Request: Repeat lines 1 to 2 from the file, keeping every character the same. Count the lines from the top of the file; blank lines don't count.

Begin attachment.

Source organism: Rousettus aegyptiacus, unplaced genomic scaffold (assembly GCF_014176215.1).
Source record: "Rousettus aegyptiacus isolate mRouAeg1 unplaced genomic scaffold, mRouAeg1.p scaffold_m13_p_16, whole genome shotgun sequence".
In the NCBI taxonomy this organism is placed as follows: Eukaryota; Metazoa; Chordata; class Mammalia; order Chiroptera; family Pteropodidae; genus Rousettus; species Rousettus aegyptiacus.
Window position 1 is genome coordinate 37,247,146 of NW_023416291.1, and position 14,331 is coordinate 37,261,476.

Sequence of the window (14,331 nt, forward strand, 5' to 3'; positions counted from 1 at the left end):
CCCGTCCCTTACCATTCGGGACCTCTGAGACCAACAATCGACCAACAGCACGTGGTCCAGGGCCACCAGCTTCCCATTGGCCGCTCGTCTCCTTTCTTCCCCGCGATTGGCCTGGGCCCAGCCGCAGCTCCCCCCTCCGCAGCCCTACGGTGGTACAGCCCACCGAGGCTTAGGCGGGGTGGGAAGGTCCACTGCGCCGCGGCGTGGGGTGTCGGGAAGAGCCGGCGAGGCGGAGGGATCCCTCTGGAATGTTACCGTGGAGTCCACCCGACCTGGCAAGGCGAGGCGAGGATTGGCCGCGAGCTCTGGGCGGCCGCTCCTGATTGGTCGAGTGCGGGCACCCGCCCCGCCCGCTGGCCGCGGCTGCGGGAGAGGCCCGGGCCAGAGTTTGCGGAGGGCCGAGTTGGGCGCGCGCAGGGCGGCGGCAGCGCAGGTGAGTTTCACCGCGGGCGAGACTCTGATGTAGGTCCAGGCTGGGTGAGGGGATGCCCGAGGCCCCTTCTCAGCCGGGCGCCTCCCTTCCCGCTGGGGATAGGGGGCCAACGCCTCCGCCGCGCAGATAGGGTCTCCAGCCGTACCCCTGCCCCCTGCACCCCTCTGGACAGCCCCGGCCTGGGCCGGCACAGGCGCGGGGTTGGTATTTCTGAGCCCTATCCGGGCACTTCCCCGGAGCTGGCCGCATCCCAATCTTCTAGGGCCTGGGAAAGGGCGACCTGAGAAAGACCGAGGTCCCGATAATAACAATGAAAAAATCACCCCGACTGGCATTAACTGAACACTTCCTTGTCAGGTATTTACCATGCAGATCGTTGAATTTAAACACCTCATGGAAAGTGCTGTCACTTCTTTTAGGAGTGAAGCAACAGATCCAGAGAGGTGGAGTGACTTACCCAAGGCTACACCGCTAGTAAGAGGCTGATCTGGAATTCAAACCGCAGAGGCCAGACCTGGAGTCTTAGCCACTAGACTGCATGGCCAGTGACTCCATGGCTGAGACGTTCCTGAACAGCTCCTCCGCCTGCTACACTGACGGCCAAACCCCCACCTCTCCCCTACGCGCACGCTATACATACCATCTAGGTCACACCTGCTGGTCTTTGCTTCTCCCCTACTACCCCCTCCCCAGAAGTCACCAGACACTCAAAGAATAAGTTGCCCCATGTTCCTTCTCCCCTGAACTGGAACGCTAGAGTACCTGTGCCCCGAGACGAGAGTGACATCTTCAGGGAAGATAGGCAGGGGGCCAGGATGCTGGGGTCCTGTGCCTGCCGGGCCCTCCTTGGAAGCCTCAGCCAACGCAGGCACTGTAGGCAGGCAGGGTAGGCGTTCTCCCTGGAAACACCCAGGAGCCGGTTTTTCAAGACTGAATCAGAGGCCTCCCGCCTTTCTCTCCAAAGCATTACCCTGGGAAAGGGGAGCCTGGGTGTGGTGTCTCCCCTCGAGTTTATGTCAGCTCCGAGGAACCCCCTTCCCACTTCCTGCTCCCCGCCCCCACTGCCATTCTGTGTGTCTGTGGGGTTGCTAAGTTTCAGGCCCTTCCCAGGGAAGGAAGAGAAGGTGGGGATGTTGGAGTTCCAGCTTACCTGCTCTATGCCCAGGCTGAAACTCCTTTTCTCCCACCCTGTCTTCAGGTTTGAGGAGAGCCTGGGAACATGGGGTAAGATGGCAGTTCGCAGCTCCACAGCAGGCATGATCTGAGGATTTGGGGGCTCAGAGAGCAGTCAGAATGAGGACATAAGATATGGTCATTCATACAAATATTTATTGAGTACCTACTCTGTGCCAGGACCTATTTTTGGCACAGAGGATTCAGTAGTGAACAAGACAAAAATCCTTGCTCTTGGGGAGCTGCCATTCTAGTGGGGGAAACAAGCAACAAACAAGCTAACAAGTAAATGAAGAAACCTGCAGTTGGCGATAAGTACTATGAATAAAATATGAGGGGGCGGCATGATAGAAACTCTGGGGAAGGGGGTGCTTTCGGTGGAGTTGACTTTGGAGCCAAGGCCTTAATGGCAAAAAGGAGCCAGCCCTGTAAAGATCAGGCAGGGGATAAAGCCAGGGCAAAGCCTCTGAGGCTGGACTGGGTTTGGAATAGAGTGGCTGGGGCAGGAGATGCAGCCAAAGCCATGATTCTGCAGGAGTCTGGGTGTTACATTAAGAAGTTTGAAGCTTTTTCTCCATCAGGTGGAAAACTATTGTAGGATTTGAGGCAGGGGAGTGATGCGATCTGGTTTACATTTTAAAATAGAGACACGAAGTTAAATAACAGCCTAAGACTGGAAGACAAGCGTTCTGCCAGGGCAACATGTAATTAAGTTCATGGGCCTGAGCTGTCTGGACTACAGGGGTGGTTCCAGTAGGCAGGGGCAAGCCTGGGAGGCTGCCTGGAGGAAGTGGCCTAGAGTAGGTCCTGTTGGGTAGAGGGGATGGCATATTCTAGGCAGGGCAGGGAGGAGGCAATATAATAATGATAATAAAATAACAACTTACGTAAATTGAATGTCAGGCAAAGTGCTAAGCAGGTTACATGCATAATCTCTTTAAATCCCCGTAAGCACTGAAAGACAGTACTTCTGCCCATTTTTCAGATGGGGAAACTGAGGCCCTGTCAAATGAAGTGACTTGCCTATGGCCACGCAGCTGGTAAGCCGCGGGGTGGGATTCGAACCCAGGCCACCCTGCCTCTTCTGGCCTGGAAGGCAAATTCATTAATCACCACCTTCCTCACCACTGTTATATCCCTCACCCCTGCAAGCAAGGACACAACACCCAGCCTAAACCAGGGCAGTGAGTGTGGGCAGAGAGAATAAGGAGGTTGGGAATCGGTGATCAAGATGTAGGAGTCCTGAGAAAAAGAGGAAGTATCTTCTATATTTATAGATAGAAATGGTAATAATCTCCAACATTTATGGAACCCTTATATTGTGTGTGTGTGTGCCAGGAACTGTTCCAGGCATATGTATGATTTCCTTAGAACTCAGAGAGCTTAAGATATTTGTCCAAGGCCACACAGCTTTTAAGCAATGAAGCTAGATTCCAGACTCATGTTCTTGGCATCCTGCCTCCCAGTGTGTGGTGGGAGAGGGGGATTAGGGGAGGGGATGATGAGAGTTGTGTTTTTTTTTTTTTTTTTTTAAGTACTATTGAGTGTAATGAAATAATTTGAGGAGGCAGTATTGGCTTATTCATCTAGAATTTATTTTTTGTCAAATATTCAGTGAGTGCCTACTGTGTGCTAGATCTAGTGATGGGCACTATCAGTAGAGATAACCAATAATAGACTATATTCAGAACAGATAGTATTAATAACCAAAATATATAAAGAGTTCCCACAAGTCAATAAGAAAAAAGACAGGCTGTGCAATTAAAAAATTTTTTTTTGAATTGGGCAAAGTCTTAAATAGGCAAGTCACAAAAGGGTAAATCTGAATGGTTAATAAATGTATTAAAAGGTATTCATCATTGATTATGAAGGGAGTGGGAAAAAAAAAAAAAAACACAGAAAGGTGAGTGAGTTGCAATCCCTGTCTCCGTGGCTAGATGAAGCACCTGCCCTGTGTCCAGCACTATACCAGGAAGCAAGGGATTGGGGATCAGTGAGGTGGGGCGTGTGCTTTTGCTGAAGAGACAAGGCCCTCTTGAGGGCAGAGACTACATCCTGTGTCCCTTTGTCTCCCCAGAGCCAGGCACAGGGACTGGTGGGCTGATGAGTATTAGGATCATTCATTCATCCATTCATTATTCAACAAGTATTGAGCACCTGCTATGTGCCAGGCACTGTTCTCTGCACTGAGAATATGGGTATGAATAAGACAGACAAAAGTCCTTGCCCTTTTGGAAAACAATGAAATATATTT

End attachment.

Source organism: Rousettus aegyptiacus, unplaced genomic scaffold (assembly GCF_014176215.1).
Source record: "Rousettus aegyptiacus isolate mRouAeg1 unplaced genomic scaffold, mRouAeg1.p scaffold_m13_p_16, whole genome shotgun sequence".